Kyle Shernuk reviews Bill Hayton’s The Invention of China
What does it mean to be American? If the 2020 presidential election and storming of the US Capitol made nothing else clear, it was that there are competing internal visions for what America was, is, and should be. That American identity is subject to change and can mean more than one thing at any given time makes it a slippery issue to discuss. It is also, arguably, a defining feature of (the myth of) America that we have the privilege to debate this with relative openness, even and especially when tensions run high.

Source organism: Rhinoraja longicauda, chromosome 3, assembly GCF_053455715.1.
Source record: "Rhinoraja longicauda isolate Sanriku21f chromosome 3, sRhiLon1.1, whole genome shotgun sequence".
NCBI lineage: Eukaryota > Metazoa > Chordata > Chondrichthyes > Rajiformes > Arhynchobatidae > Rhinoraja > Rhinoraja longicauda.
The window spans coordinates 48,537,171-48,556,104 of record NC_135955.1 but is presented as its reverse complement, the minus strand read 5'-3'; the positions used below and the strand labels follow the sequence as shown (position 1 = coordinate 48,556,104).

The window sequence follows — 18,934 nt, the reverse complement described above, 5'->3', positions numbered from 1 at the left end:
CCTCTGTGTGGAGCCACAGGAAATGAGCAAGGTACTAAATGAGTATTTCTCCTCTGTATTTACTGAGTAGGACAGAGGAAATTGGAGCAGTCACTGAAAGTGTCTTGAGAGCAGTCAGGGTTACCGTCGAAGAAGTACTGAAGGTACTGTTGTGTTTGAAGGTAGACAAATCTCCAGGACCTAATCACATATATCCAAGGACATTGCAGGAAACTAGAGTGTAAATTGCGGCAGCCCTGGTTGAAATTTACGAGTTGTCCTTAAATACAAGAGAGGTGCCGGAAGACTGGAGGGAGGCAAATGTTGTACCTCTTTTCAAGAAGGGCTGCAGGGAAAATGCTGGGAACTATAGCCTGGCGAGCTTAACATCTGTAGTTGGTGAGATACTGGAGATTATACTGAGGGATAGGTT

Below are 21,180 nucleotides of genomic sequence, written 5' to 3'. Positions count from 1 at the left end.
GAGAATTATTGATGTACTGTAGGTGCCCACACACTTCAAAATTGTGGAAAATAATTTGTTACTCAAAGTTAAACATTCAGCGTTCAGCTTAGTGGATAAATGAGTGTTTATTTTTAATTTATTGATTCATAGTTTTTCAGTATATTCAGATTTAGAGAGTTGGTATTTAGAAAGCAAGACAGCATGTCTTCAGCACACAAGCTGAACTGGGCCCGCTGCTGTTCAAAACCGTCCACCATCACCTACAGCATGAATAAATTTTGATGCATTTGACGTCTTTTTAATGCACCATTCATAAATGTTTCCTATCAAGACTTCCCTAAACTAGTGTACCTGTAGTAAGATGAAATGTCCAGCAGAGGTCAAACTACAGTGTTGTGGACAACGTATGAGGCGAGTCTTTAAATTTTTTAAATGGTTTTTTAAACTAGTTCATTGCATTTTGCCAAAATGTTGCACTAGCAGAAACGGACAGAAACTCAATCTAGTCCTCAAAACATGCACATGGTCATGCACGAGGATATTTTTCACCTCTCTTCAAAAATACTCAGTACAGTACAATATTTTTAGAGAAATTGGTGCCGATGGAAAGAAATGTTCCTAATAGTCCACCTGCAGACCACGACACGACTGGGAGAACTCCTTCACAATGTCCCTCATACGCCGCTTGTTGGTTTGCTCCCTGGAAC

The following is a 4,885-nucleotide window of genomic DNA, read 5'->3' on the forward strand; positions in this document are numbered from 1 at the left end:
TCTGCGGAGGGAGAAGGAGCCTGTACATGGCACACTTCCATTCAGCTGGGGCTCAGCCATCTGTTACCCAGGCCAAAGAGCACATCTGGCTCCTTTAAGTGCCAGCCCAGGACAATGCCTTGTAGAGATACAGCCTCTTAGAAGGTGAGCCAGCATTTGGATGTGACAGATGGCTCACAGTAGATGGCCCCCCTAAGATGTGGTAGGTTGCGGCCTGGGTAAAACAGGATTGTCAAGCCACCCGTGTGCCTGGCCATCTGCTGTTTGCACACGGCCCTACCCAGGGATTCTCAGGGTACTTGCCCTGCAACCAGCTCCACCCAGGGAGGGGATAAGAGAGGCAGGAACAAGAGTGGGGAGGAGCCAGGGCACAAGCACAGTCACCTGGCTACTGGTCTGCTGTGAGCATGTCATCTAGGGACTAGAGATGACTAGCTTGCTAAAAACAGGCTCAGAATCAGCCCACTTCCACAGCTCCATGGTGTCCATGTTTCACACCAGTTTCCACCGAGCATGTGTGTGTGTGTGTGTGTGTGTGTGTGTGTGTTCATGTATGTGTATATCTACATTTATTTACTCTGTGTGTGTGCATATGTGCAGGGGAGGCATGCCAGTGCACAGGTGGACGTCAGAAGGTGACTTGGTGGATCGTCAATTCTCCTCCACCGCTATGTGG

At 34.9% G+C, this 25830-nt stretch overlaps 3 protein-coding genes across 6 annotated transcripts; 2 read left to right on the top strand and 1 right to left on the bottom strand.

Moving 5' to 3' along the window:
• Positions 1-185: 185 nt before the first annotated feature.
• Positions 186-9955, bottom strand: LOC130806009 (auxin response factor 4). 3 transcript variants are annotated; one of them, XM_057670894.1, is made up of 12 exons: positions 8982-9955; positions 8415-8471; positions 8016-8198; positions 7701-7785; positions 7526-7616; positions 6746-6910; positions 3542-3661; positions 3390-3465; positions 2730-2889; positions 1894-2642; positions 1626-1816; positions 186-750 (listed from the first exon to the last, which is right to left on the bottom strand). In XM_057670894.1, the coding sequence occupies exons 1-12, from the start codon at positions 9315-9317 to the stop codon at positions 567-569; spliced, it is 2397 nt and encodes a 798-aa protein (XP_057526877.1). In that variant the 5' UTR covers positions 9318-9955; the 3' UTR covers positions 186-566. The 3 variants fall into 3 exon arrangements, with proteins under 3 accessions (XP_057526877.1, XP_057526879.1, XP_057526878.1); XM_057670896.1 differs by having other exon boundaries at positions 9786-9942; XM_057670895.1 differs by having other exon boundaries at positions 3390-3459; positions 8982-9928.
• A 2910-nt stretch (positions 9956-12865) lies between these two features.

Bill Hayton’s The Invention of China tells an analogous story about China, and what it means to be “Chinese.” The stakes of engaging in such discussions in the People’s Republic of China (PRC), however, are higher than in the US. The consequences of highlighting the malleability of the concept of “China” – which can be seen by the state as a form of splittism – can range from both online and physical harassment to incarceration or even being “disappeared” entirely. This notable contrast leads Hayton to raise a question that is critical for understanding modern China: Why are the definitions of China and Chineseness such sensitive issues in the PRC today?